It’s hard to know what to think these days. Social media inundates us with opinions of both pros and laymen, while Rotten Tomatoes distills an art form to a numbers game. It’s a lot of information for a simple question — what movie should you pay to see?
This is the sad state of the film business. Before Twitter and Facebook, the general public trusted trailers for the “#1 Movie in America” before shelling out their cash. They relied on televised personalities who reduced a year’s worth of work to a “thumbs up” gesture, fueled by junkets that filmmakers loathe and the repetitive — often cringe-worthy — sound bites that film journalists cling to.
It’s a destructive practice that’s driven the industry for decades, and it’s one that doesn’t always get things right. Blade Runner and 2001: A Space Odyssey were pandered by critics and thus dismissed by audiences, only to earn the praise they deserved decades after the fact.
Not to mention that, for almost 90 years, The Academy has told us that some films are better than others.
Now, this may be true. Some films are better than others, but this is a subjective conclusion. Films, like any art, are at the mercy of the masses. They’re subject to billions of opinions. And while you may disagree with one or more of them, neither yours nor theirs are the absolute verdict.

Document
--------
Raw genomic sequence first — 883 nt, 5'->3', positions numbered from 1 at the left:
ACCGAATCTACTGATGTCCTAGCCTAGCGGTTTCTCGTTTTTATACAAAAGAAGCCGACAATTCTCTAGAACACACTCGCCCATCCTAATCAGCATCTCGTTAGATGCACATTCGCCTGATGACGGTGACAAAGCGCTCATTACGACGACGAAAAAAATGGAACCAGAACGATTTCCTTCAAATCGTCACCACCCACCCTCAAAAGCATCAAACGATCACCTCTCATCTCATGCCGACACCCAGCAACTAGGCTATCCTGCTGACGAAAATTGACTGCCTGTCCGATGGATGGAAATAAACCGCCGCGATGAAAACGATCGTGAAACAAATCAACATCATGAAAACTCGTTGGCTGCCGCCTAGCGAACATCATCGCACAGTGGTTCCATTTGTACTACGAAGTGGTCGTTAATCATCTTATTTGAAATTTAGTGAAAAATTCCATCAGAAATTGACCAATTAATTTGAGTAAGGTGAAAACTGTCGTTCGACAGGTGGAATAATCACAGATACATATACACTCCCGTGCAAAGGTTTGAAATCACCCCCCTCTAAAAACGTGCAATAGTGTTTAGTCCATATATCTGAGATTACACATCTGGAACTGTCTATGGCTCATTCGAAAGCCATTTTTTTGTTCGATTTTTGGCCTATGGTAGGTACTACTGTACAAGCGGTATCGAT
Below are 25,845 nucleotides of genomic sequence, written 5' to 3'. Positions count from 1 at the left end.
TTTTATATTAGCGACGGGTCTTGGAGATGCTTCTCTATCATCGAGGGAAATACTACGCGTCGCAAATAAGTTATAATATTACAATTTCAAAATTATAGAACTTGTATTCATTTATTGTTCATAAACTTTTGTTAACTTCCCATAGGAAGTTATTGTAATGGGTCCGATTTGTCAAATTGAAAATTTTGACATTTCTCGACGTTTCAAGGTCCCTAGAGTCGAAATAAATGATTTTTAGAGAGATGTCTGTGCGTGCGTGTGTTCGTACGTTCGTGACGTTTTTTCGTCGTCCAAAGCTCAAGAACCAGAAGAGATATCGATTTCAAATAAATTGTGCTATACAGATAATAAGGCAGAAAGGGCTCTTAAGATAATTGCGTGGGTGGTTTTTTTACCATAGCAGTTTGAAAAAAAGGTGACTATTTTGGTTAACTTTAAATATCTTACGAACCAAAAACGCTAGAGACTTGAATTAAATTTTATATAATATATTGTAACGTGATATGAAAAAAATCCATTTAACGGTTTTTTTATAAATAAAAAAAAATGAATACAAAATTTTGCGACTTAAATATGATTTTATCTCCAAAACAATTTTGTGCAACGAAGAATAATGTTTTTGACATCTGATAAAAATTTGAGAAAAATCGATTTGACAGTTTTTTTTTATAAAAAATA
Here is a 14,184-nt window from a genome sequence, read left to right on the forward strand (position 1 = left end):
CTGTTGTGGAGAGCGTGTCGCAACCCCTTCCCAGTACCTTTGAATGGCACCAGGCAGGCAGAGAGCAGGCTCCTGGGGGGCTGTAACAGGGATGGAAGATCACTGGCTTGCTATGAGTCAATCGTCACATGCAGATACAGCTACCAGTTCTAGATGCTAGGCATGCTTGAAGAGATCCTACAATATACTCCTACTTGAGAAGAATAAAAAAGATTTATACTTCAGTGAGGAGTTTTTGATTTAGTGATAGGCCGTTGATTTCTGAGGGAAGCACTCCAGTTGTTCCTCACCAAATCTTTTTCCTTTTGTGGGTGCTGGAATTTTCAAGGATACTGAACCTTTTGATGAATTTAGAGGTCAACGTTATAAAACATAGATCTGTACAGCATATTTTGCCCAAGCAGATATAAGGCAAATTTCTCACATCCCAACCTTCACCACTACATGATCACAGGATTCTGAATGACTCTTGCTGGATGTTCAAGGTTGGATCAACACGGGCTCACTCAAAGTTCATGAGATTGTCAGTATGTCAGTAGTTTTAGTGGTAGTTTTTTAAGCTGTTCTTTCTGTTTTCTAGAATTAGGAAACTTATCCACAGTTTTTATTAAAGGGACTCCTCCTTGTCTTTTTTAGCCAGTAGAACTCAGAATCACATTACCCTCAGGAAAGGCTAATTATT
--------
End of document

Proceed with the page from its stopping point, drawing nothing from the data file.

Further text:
So why does the Academy hold such power?
Sure, they’re run by professionals within the industry, but if recent years have proven anything, it’s that their membership is stilted, both in the eyes of women and visible minorities. Also, with the sheer amount of screeners they receive and the lack of time on their hands, who’s to say the members of the Academy have seen all the films under the categories that they’ve voted in? It’s a flawed model that shouldn’t exist in the first place, but its existence does make sense.
Seeking praise and opinions is in our nature. Now that we’ve evolved beyond hunting to survive, the phantom instinct has made us desperate to be the best anything and everything. We’ve created a world of participation trophies and office plaques, hunting down whatever praise we can in the hopes of conquering our peers.
It’s a nasty habit that serves as the basis for our black-and-white culture that says that you’re either better or worse than the person standing next to you. And sadly it seems to be a habit that artists — much like their peers in business — have adopted.
If you don’t believe that a jury should peruse the Louvre and select the best works within its halls, then perhaps you should question the Academy and the critical and political foundations that support it.
But this is just one opinion, after all. One in 6 billion.
So, see the movies you want to see.
Love what you want to love.
Dislike what you want to dislike.
But trust yourself to make these decisions. Trust in your taste and opinions, and support that of those around you.
There’s no “best of” anything, there is simply your humble opinion.